libJIT

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Libjit
Initial release 2004
Stable release 0.1.2 / 12 December 2008
Operating system Cross-platform
Type Compiler
License GNU Lesser General Public License (LGPL)
Website http://dotgnu.org/

The Libjit Just-In-Time compilation library, generally known as libJIT, is a library for development of advanced just-in-time compilation (JIT) in virtual machine implementations, dynamic programming languages, and scripting languages. Design of Libjit API and its source code have been started by Rhys Weatherley and Norbert Bollow, also original creators of DotGNU and Portable.NET open source / free software implementation of Common Language Infrastructure for Free Software Foundation. Libjit has been released to public in April 2004. Starting from November 2005 Kirill Kononenko, Klaus Treichel, Radek Polak, Aleksey Demakov, Avinash Atreya, Ankur Arora, Praveen Arimbrahodiyil, Christian Kohlmeyer continued development and design of Libjit. First, they created missing parts and fixed already existing ones towards a release version suitable for software engineers developing just-in-time compilers. Secondly, Klaus Treichel and Kirill Kononenko have originally created with Libjit themselves from scratch a just-in-time compiler for Portable.NET with addition of another codec parser in Portable.NET source code.

Contents

Notable applications

  • Industrial lasers produced by TRUMPF Laser Division for embedded systems software running on Portable.NET and using its managed implementation of Windows.Forms class of Microsoft .NET Framework. Libjit is used in the Portable.NET Just-In-Time compiler.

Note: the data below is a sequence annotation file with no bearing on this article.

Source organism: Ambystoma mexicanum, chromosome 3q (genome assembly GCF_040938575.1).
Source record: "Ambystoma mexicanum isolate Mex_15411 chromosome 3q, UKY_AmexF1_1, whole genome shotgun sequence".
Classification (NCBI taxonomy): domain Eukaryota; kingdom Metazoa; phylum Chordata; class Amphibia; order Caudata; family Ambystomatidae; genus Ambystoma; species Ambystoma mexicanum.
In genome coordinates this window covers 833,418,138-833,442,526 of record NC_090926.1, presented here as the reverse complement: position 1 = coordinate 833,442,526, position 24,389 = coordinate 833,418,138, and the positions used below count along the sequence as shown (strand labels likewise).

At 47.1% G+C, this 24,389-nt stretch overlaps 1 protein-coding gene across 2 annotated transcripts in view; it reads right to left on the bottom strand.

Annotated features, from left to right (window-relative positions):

• Intermediate Language Distributed Just In Time (ILDJIT), developed by Simone Campanoni and Formal Languages And Compilers Group Politecnico di Milano. Libjit is used for code generation and optimization.
  • HornetsEye by Jan Wedekind and Mobile Machines and Vision Laboratory (MMVL), a part of the Centre for Robotics and Automation (CENRA) at the Materials and Engineering Research Institute (MERI). Libjit is used to accelerate real-time image and video processing with Ruby.

Code representation

Libjit supports a language-independent intermediate representation and type system. Most of the opcodes have a form similar to three address code. Each opcode is in form very close to static single assignment form (SSA), meaning that each variable is assigned most frequently once and is frozen. This helps simplify the analysis of dependencies among variables.

Any form of type conversion, from coercion to the downcasting of an object, is performed explicitly using the Libjit intermediate representation operation codes. Libjit has basic types, like integers, floating point values, pointers, structures, both fixed sizes, and platform dependent size. A type construct in a concrete language can be represented by combining these basic types in Libjit. For example, a class in Common Intermediate Language can be represented by a combination of structures, and pointers.

See also

External links

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